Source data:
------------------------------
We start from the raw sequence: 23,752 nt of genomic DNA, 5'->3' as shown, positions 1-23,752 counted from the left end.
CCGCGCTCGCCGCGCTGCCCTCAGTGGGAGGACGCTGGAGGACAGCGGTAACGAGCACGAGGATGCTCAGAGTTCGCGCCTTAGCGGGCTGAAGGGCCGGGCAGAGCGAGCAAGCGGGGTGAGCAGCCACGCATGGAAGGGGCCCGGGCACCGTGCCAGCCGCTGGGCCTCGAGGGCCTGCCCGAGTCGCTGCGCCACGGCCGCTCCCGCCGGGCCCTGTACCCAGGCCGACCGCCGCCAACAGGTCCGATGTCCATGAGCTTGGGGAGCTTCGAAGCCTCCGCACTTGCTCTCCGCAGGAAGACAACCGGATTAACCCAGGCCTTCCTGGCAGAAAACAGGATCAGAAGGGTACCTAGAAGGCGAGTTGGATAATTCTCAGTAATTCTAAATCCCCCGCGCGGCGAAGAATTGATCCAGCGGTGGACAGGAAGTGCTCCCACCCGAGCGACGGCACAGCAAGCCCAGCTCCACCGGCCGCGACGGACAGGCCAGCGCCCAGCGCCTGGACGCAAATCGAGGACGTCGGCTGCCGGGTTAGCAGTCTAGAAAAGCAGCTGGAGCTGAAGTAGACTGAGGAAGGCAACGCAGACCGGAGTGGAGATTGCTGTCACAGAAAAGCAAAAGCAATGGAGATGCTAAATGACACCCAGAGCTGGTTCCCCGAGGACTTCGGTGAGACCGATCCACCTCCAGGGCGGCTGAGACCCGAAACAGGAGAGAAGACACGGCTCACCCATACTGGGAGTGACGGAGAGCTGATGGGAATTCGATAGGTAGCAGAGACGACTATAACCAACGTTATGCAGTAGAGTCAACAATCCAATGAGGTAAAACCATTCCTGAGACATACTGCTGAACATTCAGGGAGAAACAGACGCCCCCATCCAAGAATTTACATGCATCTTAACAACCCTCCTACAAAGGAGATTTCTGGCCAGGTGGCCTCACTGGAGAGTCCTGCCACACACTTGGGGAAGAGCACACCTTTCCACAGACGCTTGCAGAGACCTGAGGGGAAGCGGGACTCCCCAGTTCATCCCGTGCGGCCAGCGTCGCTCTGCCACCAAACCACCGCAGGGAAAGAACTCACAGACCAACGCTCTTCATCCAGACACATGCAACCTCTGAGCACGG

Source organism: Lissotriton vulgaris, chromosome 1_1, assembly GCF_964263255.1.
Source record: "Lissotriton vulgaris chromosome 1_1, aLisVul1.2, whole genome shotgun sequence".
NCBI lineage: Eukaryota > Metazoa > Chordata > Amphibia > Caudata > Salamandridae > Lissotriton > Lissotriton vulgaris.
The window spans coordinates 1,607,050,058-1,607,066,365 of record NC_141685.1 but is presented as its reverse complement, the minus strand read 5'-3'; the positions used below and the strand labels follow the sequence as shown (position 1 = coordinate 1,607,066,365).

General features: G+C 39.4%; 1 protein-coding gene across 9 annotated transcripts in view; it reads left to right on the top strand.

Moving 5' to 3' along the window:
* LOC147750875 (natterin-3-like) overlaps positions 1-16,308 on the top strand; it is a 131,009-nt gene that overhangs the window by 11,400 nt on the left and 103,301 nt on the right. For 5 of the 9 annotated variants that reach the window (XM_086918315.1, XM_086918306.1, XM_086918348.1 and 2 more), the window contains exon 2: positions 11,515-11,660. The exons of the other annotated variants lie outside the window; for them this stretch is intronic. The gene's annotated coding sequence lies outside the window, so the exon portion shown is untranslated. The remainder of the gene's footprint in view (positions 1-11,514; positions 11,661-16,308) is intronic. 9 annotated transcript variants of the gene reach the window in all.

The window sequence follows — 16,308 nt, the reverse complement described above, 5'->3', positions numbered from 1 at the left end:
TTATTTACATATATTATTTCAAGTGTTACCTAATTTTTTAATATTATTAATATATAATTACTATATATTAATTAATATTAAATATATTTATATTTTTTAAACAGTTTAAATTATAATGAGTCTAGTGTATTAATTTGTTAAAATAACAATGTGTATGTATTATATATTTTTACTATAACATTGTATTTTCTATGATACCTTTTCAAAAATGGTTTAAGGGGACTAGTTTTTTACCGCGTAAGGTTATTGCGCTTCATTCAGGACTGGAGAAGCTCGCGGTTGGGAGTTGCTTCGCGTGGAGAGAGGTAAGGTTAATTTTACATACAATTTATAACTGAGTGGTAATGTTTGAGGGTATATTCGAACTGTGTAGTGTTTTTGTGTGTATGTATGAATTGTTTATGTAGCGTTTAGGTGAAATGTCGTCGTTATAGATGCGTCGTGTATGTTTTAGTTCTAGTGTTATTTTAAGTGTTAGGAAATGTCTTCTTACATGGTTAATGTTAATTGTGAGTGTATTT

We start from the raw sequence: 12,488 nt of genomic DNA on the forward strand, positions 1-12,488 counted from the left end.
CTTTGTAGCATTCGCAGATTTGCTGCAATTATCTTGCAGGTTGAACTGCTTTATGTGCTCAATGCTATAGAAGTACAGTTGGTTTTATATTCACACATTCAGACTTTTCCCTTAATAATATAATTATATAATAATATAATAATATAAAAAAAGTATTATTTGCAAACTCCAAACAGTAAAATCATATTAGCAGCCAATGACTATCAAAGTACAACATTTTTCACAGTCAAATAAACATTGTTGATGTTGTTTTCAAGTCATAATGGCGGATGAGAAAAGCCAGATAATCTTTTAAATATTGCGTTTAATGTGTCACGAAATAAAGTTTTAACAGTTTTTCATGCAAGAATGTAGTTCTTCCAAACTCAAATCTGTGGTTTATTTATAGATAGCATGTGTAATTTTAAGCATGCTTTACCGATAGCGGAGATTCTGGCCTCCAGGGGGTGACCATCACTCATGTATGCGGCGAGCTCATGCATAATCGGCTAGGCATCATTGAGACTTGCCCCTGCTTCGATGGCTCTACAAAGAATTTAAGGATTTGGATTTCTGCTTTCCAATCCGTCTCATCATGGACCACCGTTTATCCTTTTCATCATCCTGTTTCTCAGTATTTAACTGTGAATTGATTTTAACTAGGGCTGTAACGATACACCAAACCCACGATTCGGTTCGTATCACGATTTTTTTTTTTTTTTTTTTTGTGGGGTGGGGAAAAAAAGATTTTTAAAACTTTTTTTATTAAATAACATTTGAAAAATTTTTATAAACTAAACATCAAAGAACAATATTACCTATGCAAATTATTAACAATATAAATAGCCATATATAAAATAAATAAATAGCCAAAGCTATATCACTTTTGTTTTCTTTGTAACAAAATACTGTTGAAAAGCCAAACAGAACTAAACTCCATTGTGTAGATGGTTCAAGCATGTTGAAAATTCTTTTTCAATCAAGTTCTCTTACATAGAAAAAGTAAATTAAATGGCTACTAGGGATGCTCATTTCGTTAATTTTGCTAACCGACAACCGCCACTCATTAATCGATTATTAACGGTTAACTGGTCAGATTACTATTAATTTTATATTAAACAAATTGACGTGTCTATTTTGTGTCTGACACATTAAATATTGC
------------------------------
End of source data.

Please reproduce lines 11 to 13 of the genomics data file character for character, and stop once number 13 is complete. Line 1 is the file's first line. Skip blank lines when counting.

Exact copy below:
TTATTTACATATATTATTTCAAGTGTTACCTAATTTTTTAATATTATTAATATATAATTACTATATATTAATTAATATTAAATATATTTATATTTTTTAAACAGTTTAAATTATAATGAGTCTAGTGTATTAATTTGTTAAAATAACAATGTGTATGTATTATATATTTTTACTATAACATTGTATTTTCTATGATACCTTTTCAAAAATGGTTTAAGGGGACTAGTTTTTTACCGCGTAAGGTTATTGCGCTTCATTCAGGACTGGAGAAGCTCGCGGTTGGGAGTTGCTTCGCGTGGAGAGAGGTAAGGTTAATTTTACATACAATTTATAACTGAGTGGTAATGTTTGAGGGTATATTCGAACTGTGTAGTGTTTTTGTGTGTATGTATGAATTGTTTATGTAGCGTTTAGGTGAAATGTCGTCGTTATAGATGCGTCGTGTATGTTTTAGTTCTAGTGTTATTTTAAGTGTTAGGAAATGTCTTCTTACATGGTTAATGTTAATTGTGAGTGTATTT

We start from the raw sequence: 12,488 nt of genomic DNA on the forward strand, positions 1-12,488 counted from the left end.
CTTTGTAGCATTCGCAGATTTGCTGCAATTATCTTGCAGGTTGAACTGCTTTATGTGCTCAATGCTATAGAAGTACAGTTGGTTTTATATTCACACATTCAGACTTTTCCCTTAATAATATAATTATATAATAATATAATAATATAAAAAAAGTATTATTTGCAAACTCCAAACAGTAAAATCATATTAGCAGCCAATGACTATCAAAGTACAACATTTTTCACAGTCAAATAAACATTGTTGATGTTGTTTTCAAGTCATAATGGCGGATGAGAAAAGCCAGATAATCTTTTAAATATTGCGTTTAATGTGTCACGAAATAAAGTTTTAACAGTTTTTCATGCAAGAATGTAGTTCTTCCAAACTCAAATCTGTGGTTTATTTATAGATAGCATGTGTAATTTTAAGCATGCTTTACCGATAGCGGAGATTCTGGCCTCCAGGGGGTGACCATCACTCATGTATGCGGCGAGCTCATGCATAATCGGCTAGGCATCATTGAGACTTGCCCCTGCTTCGATGGCTCTACAAAGAATTTAAGGATTTGGATTTCTGCTTTCCAATCCGTCTCATCATGGACCACCGTTTATCCTTTTCATCATCCTGTTTCTCAGTATTTAACTGTGAATTGATTTTAACTAGGGCTGTAACGATACACCAAACCCACGATTCGGTTCGTATCACGATTTTTTTTTTTTTTTTTTTTGTGGGGTGGGGAAAAAAAGATTTTTAAAACTTTTTTTATTAAATAACATTTGAAAAATTTTTATAAACTAAACATCAAAGAACAATATTACCTATGCAAATTATTAACAATATAAATAGCCATATATAAAATAAATAAATAGCCAAAGCTATATCACTTTTGTTTTCTTTGTAACAAAATACTGTTGAAAAGCCAAACAGAACTAAACTCCATTGTGTAGATGGTTCAAGCATGTTGAAAATTCTTTTTCAATCAAGTTCTCTTACATAGAAAAAGTAAATTAAATGGCTACTAGGGATGCTCATTTCGTTAATTTTGCTAACCGACAACCGCCACTCATTAATCGATTATTAACGGTTAACTGGTCAGATTACTATTAATTTTATATTAAACAAATTGACGTGTCTATTTTGTGTCTGACACATTAAATATTGC